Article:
This book is a member of the special collection Special Collection: The Works of E. Phillips Oppenheim (1866-1946)
|Title:||Ambrose Lavendale, Diplomat|
|Publisher:||Hodder and Stoughton Limited|
|Tags:||adventure, fiction, thriller, World War I|
Mr Ambrose Lavendale, a young English-American diplomat, leaves the Embassy service to work as a secret agent in London during World War One. He meets Mlle. Suzanne de Frayne, who is similarly employed by the French, while he is shadowing a scientist who has developed a formula for a lethal gas explosive. In a series of connected stories, the pair uncover German spies, foil plots to divert munitions from the Allies, steal secret weapons, and fall in love.
Initially published 1916 as a series of stories in Hearst's magazine—"A magazine with a mission"—these stories were probably written during 1915-1917, before American intervention. Several of the plots are focused on the strong support the German-American community gave to maintain U.S. neutrality, and to favor Germany. There are several comments about the unwillingness of Americans to fight. In the second to last story, the hero encounters the effects of submarine warfare against American shipping.
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Author Bio for Oppenheim, E. Phillips
E. Phillips Oppenheim, in full Edward Phillips Oppenheim (born Oct. 22, 1866, London, Eng.—died Feb. 3, 1946, St. Peter Port, Guernsey, Channel Islands, U.K.), internationally popular British author of novels and short stories dealing with international espionage and intrigue.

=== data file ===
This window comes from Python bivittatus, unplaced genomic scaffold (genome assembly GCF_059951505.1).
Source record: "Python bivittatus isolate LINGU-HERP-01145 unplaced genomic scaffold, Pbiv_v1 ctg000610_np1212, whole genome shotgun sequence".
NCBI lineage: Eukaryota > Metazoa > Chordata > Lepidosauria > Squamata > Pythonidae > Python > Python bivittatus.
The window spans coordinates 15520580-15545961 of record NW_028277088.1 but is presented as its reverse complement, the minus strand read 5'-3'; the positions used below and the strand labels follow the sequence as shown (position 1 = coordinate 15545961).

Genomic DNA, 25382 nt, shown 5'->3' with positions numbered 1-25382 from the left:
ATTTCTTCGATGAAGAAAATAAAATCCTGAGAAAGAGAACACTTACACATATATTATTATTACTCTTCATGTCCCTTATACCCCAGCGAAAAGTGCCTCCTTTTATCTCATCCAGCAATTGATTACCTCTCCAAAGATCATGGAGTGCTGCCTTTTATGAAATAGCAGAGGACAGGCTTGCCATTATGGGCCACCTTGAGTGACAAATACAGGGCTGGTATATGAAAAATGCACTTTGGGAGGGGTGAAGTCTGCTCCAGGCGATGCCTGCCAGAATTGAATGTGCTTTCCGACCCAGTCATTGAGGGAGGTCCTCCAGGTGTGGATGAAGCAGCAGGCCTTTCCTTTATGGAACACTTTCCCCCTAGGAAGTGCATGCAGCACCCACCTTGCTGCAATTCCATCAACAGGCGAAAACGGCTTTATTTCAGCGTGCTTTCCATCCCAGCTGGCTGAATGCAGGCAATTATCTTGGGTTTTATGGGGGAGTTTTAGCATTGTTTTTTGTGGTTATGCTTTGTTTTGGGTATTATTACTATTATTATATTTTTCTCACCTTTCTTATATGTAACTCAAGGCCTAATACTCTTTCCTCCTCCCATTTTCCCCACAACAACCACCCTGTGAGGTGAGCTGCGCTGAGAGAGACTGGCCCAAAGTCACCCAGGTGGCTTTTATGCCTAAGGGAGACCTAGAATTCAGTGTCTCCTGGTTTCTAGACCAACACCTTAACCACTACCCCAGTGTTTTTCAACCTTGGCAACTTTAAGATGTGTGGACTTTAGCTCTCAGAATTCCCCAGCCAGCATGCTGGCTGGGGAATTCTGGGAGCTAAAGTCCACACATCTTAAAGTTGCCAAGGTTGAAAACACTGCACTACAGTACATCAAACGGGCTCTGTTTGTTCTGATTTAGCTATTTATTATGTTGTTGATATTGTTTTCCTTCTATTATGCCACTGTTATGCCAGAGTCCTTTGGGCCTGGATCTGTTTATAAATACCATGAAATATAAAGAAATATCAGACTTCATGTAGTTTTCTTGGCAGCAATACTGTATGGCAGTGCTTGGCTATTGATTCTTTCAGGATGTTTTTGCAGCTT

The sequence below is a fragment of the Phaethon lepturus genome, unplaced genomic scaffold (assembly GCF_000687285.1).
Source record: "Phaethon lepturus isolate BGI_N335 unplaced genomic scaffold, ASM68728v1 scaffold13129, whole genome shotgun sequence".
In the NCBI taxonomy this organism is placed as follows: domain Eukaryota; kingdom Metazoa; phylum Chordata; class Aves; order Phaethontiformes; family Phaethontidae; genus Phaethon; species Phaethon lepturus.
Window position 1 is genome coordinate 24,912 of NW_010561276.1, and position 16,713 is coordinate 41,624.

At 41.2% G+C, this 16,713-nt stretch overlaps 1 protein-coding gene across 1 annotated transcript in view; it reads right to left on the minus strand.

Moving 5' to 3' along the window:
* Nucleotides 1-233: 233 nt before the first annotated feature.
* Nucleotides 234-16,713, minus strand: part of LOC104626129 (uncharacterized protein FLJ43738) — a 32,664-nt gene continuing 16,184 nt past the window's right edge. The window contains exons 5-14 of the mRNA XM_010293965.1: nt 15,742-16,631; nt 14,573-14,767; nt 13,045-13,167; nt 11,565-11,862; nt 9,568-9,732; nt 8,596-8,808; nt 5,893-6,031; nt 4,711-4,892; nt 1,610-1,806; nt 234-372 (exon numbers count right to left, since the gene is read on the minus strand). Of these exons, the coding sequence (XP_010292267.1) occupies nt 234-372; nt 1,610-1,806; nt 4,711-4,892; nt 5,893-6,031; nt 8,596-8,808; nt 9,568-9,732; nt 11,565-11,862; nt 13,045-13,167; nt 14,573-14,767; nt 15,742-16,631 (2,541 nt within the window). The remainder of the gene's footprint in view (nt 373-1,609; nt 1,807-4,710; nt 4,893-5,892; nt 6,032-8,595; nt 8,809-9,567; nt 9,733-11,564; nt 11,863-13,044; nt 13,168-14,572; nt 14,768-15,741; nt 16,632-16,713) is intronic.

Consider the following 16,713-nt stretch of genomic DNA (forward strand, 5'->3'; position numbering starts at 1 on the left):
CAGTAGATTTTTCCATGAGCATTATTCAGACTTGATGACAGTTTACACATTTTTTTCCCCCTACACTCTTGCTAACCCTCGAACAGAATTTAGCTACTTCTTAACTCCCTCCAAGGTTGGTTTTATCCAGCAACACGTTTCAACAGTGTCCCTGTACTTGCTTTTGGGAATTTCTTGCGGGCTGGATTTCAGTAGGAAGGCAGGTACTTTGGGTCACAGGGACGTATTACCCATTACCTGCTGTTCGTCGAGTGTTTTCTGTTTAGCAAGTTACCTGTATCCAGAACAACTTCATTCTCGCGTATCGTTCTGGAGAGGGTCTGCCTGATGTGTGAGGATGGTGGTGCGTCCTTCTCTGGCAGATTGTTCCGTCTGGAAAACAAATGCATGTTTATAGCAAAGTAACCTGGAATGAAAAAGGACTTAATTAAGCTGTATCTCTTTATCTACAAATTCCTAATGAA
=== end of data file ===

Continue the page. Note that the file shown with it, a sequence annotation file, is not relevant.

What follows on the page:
After leaving school at age 17 to help in his father's leather business, Oppenheim wrote in his spare time. His first novel, Expiation (1887), and subsequent thrillers caught the fancy of a wealthy New York businessman who bought out the leather business at the turn of the century and made Oppenheim a high-salaried director. He was thus freed to devote the major part of his time to writing. The novels, volumes of short stories, and plays that followed, totaling more than 150, were peopled with sophisticated heroes, adventurous spies, and dashing noblemen. Among his well-known works are The Long Arm of Mannister (1910), The Moving Finger (1911), and The Great Impersonation (1920).--Encyclopaedia Britannica.
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